How to Make Soap – A DIY Project

Before I share with you several natural ways how to make soap in your own home, I want to tell you the reason why I started making my own soap. For starters, I know for sure there are no chemical or artificial additions. I’ve been crafty with my hands my whole life, and about two or three years ago, I started doing more and more DIY projects.

Soap was one of the items on my list, and once I found one recipe, I found another, and another and then another. I always experiment and try different recipes.

The process for soap making is simple, and once you do it the first time, the next time it will be even easier. It will take you only one hour, and in that time you can stock up soap for months.

That being said, let’s take a look how to make soap. You can use different ingredients, and always add some herbs and oils for extra scent, but the basic recipe is the following.

How to Make Soap – A DIY Project

The Ingredients:

Every recipe starts with the ingredients, and such is the case with soap making. I’ve found out that using ingredients in cups is a lot easier than pounds and ounces, since you don’t have to measure every single ingredient. That being said, you’ll need:

  • 2/3 cup of coconut oil
  • 2/3 cup of almond oil
  • 2/3 cup of olive oil
  • ¼ cup of lye
  • 1 cup of distilled or purified cool water.

Instructions:

I will try to guide you through the process step by step, explaining everything along the way. You need to start with preparing the area, and covering it with a newspaper. Preparation is first step, so put your protective gear like gloves on. Measure everything, and you are now ready.

– Slowly pour lye into water, and stir. Expect some fumes, so stand back to avoid them. Once the water is clear, put it aside and go on to the next step

– In a pint jar, mix all the oils together. Heat the jar in microwave for one minute, which should raise the temperature to 120 degrees Fahrenheit. Wait for both the lye and the oils to cool down to temperature between 95 and 105 degrees Fahrenheit. Your soap won’t be successful unless the ingredients cool down

– Once the ingredients reach the required temperature, pour the oils into a mixing bowl, and then slowly and steady add lye. Stir with your hand for five full minutes, or until all the ingredients are mixed. It is absolutely critical that the lye gets in contact with the oils. After stirring with hand for five minutes, you can pour the mixture into an immersion blender and continue stirring. What you look for is a mixture that looks like vanilla pudding

– The soap is almost ready, and this is the time you add herbs, essential oils and anything else for flavor or aroma. You can skip this step, but it is always nice to add some herbs like mint or lavender to the mixture.  I leave it up to you. Stir for few more minutes once you add herbs and essential oils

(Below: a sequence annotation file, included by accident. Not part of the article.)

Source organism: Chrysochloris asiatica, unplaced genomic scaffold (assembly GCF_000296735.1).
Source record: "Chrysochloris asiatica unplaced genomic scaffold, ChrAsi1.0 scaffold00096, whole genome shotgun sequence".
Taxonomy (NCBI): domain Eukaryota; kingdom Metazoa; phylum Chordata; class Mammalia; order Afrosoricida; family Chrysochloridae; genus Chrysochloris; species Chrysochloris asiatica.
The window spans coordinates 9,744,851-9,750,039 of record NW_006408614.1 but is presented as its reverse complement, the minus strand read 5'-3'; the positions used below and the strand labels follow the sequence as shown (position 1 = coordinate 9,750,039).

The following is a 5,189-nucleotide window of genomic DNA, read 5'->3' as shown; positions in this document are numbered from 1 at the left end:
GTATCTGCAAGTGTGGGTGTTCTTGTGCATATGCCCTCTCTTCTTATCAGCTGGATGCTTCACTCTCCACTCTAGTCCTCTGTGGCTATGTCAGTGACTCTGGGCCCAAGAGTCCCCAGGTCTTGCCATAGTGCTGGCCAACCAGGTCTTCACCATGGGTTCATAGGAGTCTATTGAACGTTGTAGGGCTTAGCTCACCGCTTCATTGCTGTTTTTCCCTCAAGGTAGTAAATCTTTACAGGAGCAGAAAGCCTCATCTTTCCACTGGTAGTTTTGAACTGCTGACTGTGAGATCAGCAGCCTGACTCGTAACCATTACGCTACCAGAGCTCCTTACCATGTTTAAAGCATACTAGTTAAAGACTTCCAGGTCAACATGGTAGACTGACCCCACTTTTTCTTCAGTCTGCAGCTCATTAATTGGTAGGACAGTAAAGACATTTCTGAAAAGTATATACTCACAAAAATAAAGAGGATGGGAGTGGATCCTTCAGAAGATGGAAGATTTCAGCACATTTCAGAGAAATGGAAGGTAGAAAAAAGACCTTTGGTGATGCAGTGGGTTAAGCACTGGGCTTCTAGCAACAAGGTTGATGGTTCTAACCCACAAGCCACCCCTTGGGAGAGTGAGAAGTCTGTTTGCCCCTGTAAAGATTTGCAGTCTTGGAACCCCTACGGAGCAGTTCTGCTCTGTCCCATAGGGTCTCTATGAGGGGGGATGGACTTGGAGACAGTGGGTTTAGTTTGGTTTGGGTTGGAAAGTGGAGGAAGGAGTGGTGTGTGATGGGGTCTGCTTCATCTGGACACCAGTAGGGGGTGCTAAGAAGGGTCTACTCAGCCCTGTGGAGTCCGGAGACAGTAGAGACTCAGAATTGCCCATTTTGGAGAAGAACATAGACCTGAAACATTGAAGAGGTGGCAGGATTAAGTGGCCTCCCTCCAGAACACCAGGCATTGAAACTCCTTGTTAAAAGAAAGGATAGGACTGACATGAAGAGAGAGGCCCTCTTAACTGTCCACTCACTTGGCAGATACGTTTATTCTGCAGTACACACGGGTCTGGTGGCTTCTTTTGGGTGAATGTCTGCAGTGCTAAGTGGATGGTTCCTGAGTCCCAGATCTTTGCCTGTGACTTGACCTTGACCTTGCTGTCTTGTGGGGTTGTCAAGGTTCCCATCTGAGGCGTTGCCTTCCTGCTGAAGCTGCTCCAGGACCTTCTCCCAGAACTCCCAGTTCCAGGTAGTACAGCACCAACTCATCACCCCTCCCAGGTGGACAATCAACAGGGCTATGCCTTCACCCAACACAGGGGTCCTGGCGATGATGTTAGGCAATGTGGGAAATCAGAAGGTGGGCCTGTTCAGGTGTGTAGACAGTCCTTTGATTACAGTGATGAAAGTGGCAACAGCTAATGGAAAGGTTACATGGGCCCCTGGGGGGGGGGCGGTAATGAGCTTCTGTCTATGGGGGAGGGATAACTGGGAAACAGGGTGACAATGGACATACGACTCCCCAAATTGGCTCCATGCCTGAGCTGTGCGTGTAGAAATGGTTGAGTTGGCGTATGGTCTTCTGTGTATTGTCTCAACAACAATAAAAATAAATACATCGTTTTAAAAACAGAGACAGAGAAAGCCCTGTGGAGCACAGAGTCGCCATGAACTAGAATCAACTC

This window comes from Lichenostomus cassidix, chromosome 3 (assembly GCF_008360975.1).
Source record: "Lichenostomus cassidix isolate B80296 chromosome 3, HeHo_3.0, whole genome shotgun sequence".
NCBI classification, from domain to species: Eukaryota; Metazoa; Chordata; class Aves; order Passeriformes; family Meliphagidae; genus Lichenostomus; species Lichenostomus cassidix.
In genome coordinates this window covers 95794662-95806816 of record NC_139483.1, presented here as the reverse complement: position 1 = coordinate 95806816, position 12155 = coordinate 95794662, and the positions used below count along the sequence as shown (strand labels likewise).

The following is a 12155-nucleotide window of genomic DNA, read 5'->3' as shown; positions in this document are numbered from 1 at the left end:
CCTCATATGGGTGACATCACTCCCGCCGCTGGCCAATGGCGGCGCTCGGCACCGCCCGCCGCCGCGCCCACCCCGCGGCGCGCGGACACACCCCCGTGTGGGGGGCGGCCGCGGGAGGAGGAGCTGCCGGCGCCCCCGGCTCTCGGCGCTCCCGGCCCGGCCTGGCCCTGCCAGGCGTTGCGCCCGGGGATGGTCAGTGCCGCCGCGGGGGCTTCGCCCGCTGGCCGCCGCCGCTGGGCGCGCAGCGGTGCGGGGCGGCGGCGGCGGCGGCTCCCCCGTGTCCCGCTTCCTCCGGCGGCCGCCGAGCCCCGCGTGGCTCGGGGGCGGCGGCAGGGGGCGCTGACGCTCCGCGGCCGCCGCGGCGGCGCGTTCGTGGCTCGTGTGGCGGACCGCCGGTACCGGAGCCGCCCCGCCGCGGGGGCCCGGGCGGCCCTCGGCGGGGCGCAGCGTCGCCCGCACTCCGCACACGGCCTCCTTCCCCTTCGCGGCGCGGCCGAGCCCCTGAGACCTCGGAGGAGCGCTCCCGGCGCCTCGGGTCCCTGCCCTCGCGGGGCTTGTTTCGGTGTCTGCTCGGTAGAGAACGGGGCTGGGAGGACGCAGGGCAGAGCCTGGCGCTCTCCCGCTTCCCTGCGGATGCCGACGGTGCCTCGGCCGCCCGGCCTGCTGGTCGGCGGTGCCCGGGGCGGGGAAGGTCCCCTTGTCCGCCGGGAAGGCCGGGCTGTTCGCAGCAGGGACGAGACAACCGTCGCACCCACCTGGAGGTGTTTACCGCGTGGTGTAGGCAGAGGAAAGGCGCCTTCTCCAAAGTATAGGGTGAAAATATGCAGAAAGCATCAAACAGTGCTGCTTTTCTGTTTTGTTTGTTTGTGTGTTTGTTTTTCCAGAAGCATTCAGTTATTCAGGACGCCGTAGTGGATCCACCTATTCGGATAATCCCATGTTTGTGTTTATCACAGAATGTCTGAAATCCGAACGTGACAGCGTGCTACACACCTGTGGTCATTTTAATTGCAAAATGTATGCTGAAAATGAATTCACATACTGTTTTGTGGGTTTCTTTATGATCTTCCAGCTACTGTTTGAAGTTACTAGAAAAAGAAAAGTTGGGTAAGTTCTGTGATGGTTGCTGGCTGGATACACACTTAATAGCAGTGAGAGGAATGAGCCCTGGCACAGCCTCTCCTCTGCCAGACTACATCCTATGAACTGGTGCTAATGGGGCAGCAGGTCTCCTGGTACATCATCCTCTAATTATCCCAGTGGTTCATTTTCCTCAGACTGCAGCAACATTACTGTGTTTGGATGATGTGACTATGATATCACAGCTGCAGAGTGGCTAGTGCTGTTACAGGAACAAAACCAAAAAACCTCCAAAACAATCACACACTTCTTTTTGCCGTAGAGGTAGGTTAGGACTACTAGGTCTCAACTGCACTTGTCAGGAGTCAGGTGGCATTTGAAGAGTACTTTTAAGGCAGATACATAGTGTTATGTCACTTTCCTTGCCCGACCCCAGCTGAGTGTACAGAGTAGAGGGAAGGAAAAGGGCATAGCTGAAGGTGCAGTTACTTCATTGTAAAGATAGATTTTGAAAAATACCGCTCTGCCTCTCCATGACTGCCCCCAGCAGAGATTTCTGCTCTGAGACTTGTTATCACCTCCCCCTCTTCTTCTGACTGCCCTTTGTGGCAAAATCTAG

– Pour your soap into molds, cover with plastic wrap, and then wrap them up with a towel. You want to wrap the molds so the residual heat stays the same. This will kick start the “saponification process” or the process in which the liquid mixture you got becomes a soap

– It will take approximately 24 hours for your soap to become hard. However, if your soap is still soft and warm, give it another 12 or 24 hours. Be patient, do not rush it

– Once your soap is firm, put it on a parchment paper and let the soap cure for four weeks. Your job at the moment is to turn the soap over every week to expose all sides to air

– Your soap is now ready, all that is left is for you to wrap the soap in wax paper so you prevent your soap from attracting dust. Enjoy!

How to Accessorize Your Soap?

As I mentioned, this is the basic recipe, and once you master, you can tweak it to fit your preferences. For starters, you don’t necessarily need to use almond, coconut and olive oil. One way to accessorize your soap is by trying different oils. Some suggestions: avocado oil, shea butter, cocoa butter, mango butter and castor oil. All can be used to substitute any or all three of the basic ingredients.

Speaking of add-ons, I love adding some essential oils to my soap. It is up to you to choose which oil you want to add, and the quantity of the oil. Colors are also good, and some that I have tried include colors from spices like ground coffee, beet root, turmeric, hibiscus and cocoa. Dried herbs can be added for color, but also for texture and aroma of the soap. I’ve tried lavender flowers, mint leaves and chamomile flowers. That is it, if you know any other trick, share with the rest of us.

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